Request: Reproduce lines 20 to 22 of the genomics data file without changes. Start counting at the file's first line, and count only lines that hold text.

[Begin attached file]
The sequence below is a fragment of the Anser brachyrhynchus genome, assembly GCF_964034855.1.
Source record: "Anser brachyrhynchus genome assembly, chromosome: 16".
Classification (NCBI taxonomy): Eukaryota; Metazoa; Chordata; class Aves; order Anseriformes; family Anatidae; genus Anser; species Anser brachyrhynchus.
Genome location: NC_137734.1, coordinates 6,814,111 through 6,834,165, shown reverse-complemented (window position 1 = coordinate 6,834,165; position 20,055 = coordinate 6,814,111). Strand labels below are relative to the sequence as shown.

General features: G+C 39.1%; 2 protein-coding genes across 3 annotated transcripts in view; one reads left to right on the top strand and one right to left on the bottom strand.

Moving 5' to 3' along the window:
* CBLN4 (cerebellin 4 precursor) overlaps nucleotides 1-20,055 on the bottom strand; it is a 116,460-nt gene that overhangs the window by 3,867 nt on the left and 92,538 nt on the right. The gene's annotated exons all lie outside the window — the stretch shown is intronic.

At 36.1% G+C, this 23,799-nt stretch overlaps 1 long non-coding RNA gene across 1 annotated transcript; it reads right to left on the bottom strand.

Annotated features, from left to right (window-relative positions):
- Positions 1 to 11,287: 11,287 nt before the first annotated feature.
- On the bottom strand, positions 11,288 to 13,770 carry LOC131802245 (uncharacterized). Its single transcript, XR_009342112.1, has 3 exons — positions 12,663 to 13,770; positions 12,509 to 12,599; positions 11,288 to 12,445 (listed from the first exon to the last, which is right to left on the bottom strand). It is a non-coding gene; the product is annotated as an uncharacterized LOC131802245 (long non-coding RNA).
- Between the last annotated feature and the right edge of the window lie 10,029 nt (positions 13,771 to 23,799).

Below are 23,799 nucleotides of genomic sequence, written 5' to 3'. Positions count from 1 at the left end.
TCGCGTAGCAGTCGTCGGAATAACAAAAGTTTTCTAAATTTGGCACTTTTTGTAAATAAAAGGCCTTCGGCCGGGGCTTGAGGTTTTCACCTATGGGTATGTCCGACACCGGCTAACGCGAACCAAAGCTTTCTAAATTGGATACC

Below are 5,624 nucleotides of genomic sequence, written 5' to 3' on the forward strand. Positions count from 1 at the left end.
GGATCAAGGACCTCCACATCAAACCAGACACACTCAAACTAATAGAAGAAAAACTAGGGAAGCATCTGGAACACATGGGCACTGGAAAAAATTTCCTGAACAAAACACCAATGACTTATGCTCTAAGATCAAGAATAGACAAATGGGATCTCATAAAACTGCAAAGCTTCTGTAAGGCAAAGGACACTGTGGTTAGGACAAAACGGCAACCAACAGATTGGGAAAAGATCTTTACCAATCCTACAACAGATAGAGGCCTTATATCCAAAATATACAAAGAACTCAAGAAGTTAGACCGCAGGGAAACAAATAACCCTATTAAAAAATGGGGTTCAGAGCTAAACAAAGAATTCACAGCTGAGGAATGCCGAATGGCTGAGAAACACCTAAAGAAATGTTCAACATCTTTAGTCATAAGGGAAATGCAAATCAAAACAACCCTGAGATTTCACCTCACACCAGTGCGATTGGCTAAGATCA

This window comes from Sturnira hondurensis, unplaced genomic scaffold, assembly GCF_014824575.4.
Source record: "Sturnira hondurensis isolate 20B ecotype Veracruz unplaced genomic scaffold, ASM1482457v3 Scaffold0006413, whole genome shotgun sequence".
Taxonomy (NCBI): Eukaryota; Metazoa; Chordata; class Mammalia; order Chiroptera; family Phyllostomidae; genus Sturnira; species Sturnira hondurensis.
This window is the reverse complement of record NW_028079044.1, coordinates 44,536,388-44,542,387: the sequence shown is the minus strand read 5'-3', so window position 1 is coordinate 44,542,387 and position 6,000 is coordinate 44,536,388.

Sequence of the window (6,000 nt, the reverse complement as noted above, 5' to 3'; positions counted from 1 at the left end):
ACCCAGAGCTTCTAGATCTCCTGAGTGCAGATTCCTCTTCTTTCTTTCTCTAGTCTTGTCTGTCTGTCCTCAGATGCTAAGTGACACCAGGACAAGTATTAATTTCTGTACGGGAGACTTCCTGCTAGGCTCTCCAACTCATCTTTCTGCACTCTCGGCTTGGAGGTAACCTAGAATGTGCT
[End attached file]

This window is the reverse complement of record NW_028079044.1, coordinates 44,536,388-44,542,387: the sequence shown is the minus strand read 5'-3', so window position 1 is coordinate 44,542,387 and position 6,000 is coordinate 44,536,388.

Sequence of the window (6,000 nt, the reverse complement as noted above, 5' to 3'; positions counted from 1 at the left end):
ACCCAGAGCTTCTAGATCTCCTGAGTGCAGATTCCTCTTCTTTCTTTCTCTAGTCTTGTCTGTCTGTCCTCAGATGCTAAGTGACACCAGGACAAGTATTAATTTCTGTACGGGAGACTTCCTGCTAGGCTCTCCAACTCATCTTTCTGCACTCTCGGCTTGGAGGTAACCTAGAATGTGCT